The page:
Sapporo’s Maruyama Park is a popular hanami party hotspot
Sapporo is the capital of Hokkaido, a sparsely populated island north of Honshu that’s renowned for its wild and spectacular scenery. When its cherry blossoms come into bloom, this natural beauty is at its peak. There are lots of places outside the city to witness the spectacle, but Sapporo’s Maruyama Park and the adjacent Hokkaido Shrine form one of the most popular hanami party hotspots. Here 1,400 cherry blossoms and 250 plum blossoms (ume) bloom simultaneously, with a beautiful avenue of trees leading up to the shrine and plenty of space in the park to have a picnic beneath the flowers. Pick up a souvenir bottle of Jingū no ume, a Japanese plum wine, from the shrine. Or wash down your picnic treats with a cup of Jingu no sakura, an herbal tea made with pickled cherry blossoms, seaweed, and black beans. Stay at the stylish Ten to Ten, 40 minutes on the subway from the shrine.
Expect abundant cherry blossom scenes in Fukushima during spring
Just over an hour by bullet train from Tokyo, the city of Fukushima sits in the Abukuma Valley, surrounded by the Tohoku region’s astounding natural beauty. Expect hot springs, forest-cloaked mountains, volcanic landscapes, and abundant cherry blossom scenes in the spring. The best sakura spot here is the hillside Hanamiyama Park, home to plum blossoms, Tokaizakura cherry blossoms, rosebud cherry blossoms, Yoshino cherry blossoms, and many more. It’s located just a 30-minute walk from the city center. You could also take one of the shuttle buses that run regularly from Fukushima Station in the season, and save your energy for the hiking trails that cross this floral paradise. Stay in a room with traditional tatami mats at Fukushima’s welcoming Guesthouse Oyado Iizaka.
Bonus blossom destinations:
In addition to cherry blossoms, foodies must visit Osaka to try the city's signature dish, okonomiyaki
A city celebrated for its thriving party scene, restaurants, and street food, Osaka is a fantastic place to be when the cherry blossoms arrive. Riverside walkways and gardens are great spots for enjoying the view, with thousands of cherry blossoms planted by the water. The Osaka Mint Bureau (the Japan Mint headquarters) opens its grounds on the banks of the Yodo River to the public for one week during cherry blossom season. For a personalized experience, book a guided tour and round it off with a picnic of local specialties like okonomiyaki, a delicious savory pancake. Just an 8-minute walk upriver from the Mint Bureau, stay at the Imperial Hotel Osaka.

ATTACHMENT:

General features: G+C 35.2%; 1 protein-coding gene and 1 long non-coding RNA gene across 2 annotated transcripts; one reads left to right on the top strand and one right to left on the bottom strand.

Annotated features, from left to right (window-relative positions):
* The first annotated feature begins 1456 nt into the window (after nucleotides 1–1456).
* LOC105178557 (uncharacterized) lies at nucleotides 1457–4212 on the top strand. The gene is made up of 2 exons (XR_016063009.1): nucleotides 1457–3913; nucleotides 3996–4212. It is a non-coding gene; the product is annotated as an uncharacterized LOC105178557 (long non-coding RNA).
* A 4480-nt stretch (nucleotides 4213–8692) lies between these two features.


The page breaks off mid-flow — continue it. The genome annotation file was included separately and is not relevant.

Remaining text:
Spectacular sakura views at Matsu Park
Northeast of Tokyo in Japan’s Tohoku Region, you’ll find the city of Sendai and some amazing sakura. Within the city, there are the wide, hanami-friendly lawns of Mikamine Park, the cherry blossom festival, and illuminated trees of Nishi Park at night. Tsutsujigaoka Park also has a variety of Somei Yoshino and weeping cherry trees planted along its paved lanes. To explore even further, make the half-hour drive from Sendai to Saigyo Modoshi no Matsu Park, where you can gaze at cherry blossom trees cloaking the mountainside and sweeping views of Matsushima Bay. There’s also the Shiogama Shrine or Shiroishi Riverside, both about 30 minutes by train from Sendai and offering breathtaking sakura scenes. Check in to the highly rated Sendai Royal Park Hotel.
Cherry blossom trees blooming on either side of Takayama's red, wooden Nakabashi Bridge
The historic city of Takayama boasts tons of historic landmarks, all of which look even more amazing in the springtime. Cherry blossom trees bloom on either side of the red, wooden Nakabashi Bridge and fill the picturesque Miyagawa Ryokuchi park. Just a short walk from the park is the stylish Hotel Wood Takayama.